Really clearly having that pillar, real easy to work with people on and figuring out how to do that is an important part. I call it the central part of this. And you do see when people really make an attempt and get that inflammation down with their diet, they know it and they speak to the improvement they get. I have had a number of patients over two years that I’ve worked with on lifestyle for long COVID. Diet’s the number one thing they call out, when they’re actually able to do it, helps them. And that was before we pulled together these targeted supplements and added those in addition. We’ll talk about those… But diet is absolutely cornerstone, step one.
There was a study just published in February 2023 looking at lifestyle and predisposition to long COVID. It actually was part of the nurses’ health study data. And they took the lifestyle from 2015 and 2017 and associated it with if you had two unhealthy lifestyle behaviors, you were overweight, had a pro-inflammatory diet, aren’t sleeping well, aren’t moving, sedentary, smoke or misuse alcohol. If you have two of those, you have a 50% chance greater incidence of having being diagnosed with long COVID.
Dr. Kara Fitzgerald: That’s really interesting to me.
Dr. Kara Parker: You can imagine the unwind of that. There’s reasons the physiology is driving that, and then it’s our job to help really specifically unwind that. Another component is addressing stress. And one of the labs that associates with long COVID is low cortisol. I work with a really low resource population, very low social determinants of health. And so, the chronic stress and that people bring into COVID, let alone during COVID and whatever their story was with how sick they got. And then in the recovery, if you have lower cortisol and really can’t dampen that inflammation, then that correlates with long COVID. Helping people really address their stressors and on a variety of levels is part of the program as well.
Dr. Kara Fitzgerald: Are you using Cortef or something like that for these low cortisol folks? Just out of curiosity?
Dr. Kara Parker: We haven’t added that as part of the program, but that’s part of the personalization, depending on the person’s at. And so, lifestyle, movement, another important pillar. And with post COVID conditions, people a lot of times have post exertional malaise. They’re just not exercising the same way as they were before. We have resources to help tailor so that people move and do get the benefits of blood flow and exercise, how it hits that web in functional medicine. It addresses everything from helping mitochondria, to detox, to basically all components we want to address. But you have to do it, really, in a tailored specific way for people dealing with severe post exertional malaise, otherwise you’re going to set them back just like a person with myalgic encephalitis.
Dr. Kara Fitzgerald: It’s going to be some really basic movement?
Dr. Kara Parker: For many. And what I find on the program though, is once you get the inflammation down with diet, and especially the targeted supplements, I’m getting feedback from patients all the time that they’re now able to move more and how good that feels to them, but also it’s a marker of their stepwise improvement. I would say lifestyle is that central pillar of the program. And then we also go in a targeted way to look and deal with mitochondrial dysfunction, which is something that in standard of care medicine, oh my gosh, I have a easier time teaching my patients what mitochondria are and how they are to deal with than I do with my colleagues. But for COVID and long COVID post-viral syndrome it’s a major player. And many of these things that we’re using in our program target the mitochondria. We certainly have people on coenzyme Q10 there. A lot of the lifestyle is going to target that as well.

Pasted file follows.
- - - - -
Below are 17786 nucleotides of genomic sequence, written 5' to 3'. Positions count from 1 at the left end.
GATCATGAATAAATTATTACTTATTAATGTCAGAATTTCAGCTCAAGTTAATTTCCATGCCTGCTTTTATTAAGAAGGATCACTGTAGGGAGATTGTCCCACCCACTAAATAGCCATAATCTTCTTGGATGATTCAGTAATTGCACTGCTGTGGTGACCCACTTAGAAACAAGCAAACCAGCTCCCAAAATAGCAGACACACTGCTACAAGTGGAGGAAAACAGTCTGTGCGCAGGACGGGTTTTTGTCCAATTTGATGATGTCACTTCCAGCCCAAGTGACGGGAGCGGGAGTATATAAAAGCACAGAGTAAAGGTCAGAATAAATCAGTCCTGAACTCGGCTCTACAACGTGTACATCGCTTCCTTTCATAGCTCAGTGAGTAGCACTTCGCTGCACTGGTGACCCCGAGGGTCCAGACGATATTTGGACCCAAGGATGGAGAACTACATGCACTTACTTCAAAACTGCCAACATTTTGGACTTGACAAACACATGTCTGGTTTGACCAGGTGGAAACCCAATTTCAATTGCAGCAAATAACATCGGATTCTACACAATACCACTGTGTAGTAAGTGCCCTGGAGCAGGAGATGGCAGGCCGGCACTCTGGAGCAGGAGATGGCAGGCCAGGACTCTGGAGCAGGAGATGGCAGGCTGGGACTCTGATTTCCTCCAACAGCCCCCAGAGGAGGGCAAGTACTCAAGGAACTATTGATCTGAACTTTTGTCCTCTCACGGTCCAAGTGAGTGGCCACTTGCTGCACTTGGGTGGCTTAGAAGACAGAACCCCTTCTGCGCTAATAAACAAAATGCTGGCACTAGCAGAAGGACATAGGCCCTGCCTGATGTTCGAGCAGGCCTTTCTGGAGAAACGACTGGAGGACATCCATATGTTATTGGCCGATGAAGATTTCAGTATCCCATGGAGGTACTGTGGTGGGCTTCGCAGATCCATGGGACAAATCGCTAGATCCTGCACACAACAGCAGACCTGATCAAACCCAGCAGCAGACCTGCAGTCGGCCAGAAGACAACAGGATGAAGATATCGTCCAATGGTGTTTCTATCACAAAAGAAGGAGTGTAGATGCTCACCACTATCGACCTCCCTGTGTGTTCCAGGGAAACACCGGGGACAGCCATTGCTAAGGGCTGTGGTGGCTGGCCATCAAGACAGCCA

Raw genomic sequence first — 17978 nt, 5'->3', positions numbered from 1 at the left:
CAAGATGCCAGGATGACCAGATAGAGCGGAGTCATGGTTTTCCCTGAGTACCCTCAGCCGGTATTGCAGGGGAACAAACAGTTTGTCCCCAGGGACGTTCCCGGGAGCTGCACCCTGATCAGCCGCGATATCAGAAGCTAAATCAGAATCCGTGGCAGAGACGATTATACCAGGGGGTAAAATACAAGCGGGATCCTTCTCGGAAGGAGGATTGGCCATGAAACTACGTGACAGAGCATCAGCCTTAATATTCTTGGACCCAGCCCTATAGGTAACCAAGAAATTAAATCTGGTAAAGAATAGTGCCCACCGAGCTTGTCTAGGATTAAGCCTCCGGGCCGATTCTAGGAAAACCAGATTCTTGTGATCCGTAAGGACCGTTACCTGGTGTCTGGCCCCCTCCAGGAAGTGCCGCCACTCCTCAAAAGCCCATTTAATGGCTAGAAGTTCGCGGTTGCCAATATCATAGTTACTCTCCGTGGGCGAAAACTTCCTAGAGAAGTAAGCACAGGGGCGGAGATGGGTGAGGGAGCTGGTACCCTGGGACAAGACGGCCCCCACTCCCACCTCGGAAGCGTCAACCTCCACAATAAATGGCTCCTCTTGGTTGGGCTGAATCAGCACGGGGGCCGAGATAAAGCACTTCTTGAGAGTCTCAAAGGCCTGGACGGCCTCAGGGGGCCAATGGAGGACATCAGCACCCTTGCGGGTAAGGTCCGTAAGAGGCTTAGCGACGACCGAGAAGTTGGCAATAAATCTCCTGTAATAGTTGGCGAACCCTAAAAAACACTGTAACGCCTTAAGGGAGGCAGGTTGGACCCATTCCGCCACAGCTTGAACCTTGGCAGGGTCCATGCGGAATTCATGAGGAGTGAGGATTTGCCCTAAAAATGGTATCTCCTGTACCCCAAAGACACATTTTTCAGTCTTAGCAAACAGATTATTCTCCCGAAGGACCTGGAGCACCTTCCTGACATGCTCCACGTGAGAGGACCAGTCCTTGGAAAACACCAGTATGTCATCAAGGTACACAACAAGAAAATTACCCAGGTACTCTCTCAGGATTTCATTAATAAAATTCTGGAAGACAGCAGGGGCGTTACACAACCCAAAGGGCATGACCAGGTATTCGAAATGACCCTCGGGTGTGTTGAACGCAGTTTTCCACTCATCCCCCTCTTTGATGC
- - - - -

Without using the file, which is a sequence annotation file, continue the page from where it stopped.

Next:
Dr. Kara Fitzgerald: How are you dosing it? Are you using very high doses or relatively modest amounts?
Dr. Patrick Hanaway: Moderately high, and quercetin as well. And what I was just going to say earlier was the nature medicine paper, that Topol authored, indicates that a third of the people who have post COVID don’t have any preexisting conditions. But, Kara just pointed to it, they do have the risk factors that are going on. And this imagining that it happens out of nowhere, and it doesn’t happen out of nowhere. It happens because there’s an imbalance and then it’s playing off of that imbalance.
Dr. Kara Fitzgerald: By the way, folks, I will absolutely link to the nature paper and it’s just really amazing. It’s worth your read. It’s worth your read if you’re a clinician and you’re addressing this in practice, I think it’s an amazing framework and it’s also worth it if you’re somebody struggling with this and want to understand a little bit better this systems lens.
I just wanted to say, I have a couple of thoughts. And before I get into my thoughts again for show notes, you guys we’re going to link to where this program is, how you can find them. Certainly as people were listening to you speak, Kara, they were wanting to access this. I know it. And so, all of that will be available to you over on the show page. In our patient load, the people who come to seek us out, we know we see elevated Epstein Barr titers. I mean, routinely we’re looking for those and we see them in our patient population. We see low cortisol. I mean, all of this stuff is de rigueur in functional medicine. We look at it time and again. And so, as I’m reflecting, listening to what you guys are teasing out, I’m thinking about long COVID in my patient population who have these pieces, and I haven’t seen it a lot.